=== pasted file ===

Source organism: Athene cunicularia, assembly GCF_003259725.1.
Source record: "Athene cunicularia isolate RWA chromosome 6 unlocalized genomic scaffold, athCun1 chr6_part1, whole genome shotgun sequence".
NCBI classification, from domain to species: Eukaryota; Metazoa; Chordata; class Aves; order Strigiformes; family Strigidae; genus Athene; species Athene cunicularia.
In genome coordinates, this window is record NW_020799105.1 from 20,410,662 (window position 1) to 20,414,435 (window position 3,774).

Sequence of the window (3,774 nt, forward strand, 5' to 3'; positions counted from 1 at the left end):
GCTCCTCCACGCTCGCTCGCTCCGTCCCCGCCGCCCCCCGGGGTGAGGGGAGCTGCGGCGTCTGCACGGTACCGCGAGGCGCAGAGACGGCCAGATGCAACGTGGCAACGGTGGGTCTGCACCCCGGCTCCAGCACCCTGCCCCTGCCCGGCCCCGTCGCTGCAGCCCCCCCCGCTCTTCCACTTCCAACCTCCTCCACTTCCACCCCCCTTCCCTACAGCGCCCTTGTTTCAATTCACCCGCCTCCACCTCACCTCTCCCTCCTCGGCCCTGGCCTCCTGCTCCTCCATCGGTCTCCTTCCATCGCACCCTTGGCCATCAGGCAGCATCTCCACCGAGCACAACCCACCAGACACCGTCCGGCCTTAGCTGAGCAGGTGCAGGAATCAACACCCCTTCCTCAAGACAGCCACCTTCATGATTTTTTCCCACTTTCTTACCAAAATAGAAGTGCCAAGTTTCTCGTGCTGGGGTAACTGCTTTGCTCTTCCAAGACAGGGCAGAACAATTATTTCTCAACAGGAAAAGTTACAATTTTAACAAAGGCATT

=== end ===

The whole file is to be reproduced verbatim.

Source organism: Athene cunicularia, assembly GCF_003259725.1.
Source record: "Athene cunicularia isolate RWA chromosome 6 unlocalized genomic scaffold, athCun1 chr6_part1, whole genome shotgun sequence".
NCBI classification, from domain to species: Eukaryota; Metazoa; Chordata; class Aves; order Strigiformes; family Strigidae; genus Athene; species Athene cunicularia.
In genome coordinates, this window is record NW_020799105.1 from 20,410,662 (window position 1) to 20,414,435 (window position 3,774).

Sequence of the window (3,774 nt, forward strand, 5' to 3'; positions counted from 1 at the left end):
GCTCCTCCACGCTCGCTCGCTCCGTCCCCGCCGCCCCCCGGGGTGAGGGGAGCTGCGGCGTCTGCACGGTACCGCGAGGCGCAGAGACGGCCAGATGCAACGTGGCAACGGTGGGTCTGCACCCCGGCTCCAGCACCCTGCCCCTGCCCGGCCCCGTCGCTGCAGCCCCCCCCGCTCTTCCACTTCCAACCTCCTCCACTTCCACCCCCCTTCCCTACAGCGCCCTTGTTTCAATTCACCCGCCTCCACCTCACCTCTCCCTCCTCGGCCCTGGCCTCCTGCTCCTCCATCGGTCTCCTTCCATCGCACCCTTGGCCATCAGGCAGCATCTCCACCGAGCACAACCCACCAGACACCGTCCGGCCTTAGCTGAGCAGGTGCAGGAATCAACACCCCTTCCTCAAGACAGCCACCTTCATGATTTTTTCCCACTTTCTTACCAAAATAGAAGTGCCAAGTTTCTCGTGCTGGGGTAACTGCTTTGCTCTTCCAAGACAGGGCAGAACAATTATTTCTCAACAGGAAAAGTTACAATTTTAACAAAGGCATT